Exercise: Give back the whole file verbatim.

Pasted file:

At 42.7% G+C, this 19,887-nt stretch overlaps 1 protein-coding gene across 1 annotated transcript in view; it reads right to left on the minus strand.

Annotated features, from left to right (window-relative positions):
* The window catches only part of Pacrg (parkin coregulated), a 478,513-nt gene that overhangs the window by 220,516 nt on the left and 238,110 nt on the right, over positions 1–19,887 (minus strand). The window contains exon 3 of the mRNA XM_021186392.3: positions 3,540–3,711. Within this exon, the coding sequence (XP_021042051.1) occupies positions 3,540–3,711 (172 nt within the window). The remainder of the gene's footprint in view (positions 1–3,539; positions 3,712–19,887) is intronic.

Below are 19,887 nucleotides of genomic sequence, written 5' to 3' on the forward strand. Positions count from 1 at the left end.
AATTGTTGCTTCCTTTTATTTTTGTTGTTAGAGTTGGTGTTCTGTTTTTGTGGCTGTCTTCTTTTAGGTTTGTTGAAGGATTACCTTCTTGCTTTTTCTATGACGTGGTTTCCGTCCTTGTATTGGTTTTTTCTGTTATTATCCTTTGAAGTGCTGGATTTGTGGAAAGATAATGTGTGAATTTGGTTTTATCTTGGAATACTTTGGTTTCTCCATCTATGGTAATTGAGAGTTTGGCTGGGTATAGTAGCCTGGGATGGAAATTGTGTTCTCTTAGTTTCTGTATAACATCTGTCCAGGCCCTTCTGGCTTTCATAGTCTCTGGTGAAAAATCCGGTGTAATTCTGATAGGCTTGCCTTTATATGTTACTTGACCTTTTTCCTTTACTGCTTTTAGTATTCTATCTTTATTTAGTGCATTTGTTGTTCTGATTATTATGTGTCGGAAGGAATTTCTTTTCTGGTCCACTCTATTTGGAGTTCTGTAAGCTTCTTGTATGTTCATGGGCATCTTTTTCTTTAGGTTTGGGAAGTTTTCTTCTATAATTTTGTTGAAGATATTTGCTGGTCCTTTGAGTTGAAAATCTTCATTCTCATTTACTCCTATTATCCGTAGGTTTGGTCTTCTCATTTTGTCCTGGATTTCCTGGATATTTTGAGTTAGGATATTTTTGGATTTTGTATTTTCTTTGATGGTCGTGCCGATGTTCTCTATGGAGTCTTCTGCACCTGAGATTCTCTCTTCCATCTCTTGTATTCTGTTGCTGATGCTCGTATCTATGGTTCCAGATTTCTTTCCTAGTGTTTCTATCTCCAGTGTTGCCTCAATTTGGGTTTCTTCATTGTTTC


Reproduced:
At 42.7% G+C, this 19,887-nt stretch overlaps 1 protein-coding gene across 1 annotated transcript in view; it reads right to left on the minus strand.

Annotated features, from left to right (window-relative positions):
* The window catches only part of Pacrg (parkin coregulated), a 478,513-nt gene that overhangs the window by 220,516 nt on the left and 238,110 nt on the right, over positions 1–19,887 (minus strand). The window contains exon 3 of the mRNA XM_021186392.3: positions 3,540–3,711. Within this exon, the coding sequence (XP_021042051.1) occupies positions 3,540–3,711 (172 nt within the window). The remainder of the gene's footprint in view (positions 1–3,539; positions 3,712–19,887) is intronic.

Below are 19,887 nucleotides of genomic sequence, written 5' to 3' on the forward strand. Positions count from 1 at the left end.
AATTGTTGCTTCCTTTTATTTTTGTTGTTAGAGTTGGTGTTCTGTTTTTGTGGCTGTCTTCTTTTAGGTTTGTTGAAGGATTACCTTCTTGCTTTTTCTATGACGTGGTTTCCGTCCTTGTATTGGTTTTTTCTGTTATTATCCTTTGAAGTGCTGGATTTGTGGAAAGATAATGTGTGAATTTGGTTTTATCTTGGAATACTTTGGTTTCTCCATCTATGGTAATTGAGAGTTTGGCTGGGTATAGTAGCCTGGGATGGAAATTGTGTTCTCTTAGTTTCTGTATAACATCTGTCCAGGCCCTTCTGGCTTTCATAGTCTCTGGTGAAAAATCCGGTGTAATTCTGATAGGCTTGCCTTTATATGTTACTTGACCTTTTTCCTTTACTGCTTTTAGTATTCTATCTTTATTTAGTGCATTTGTTGTTCTGATTATTATGTGTCGGAAGGAATTTCTTTTCTGGTCCACTCTATTTGGAGTTCTGTAAGCTTCTTGTATGTTCATGGGCATCTTTTTCTTTAGGTTTGGGAAGTTTTCTTCTATAATTTTGTTGAAGATATTTGCTGGTCCTTTGAGTTGAAAATCTTCATTCTCATTTACTCCTATTATCCGTAGGTTTGGTCTTCTCATTTTGTCCTGGATTTCCTGGATATTTTGAGTTAGGATATTTTTGGATTTTGTATTTTCTTTGATGGTCGTGCCGATGTTCTCTATGGAGTCTTCTGCACCTGAGATTCTCTCTTCCATCTCTTGTATTCTGTTGCTGATGCTCGTATCTATGGTTCCAGATTTCTTTCCTAGTGTTTCTATCTCCAGTGTTGCCTCAATTTGGGTTTCTTCATTGTTTC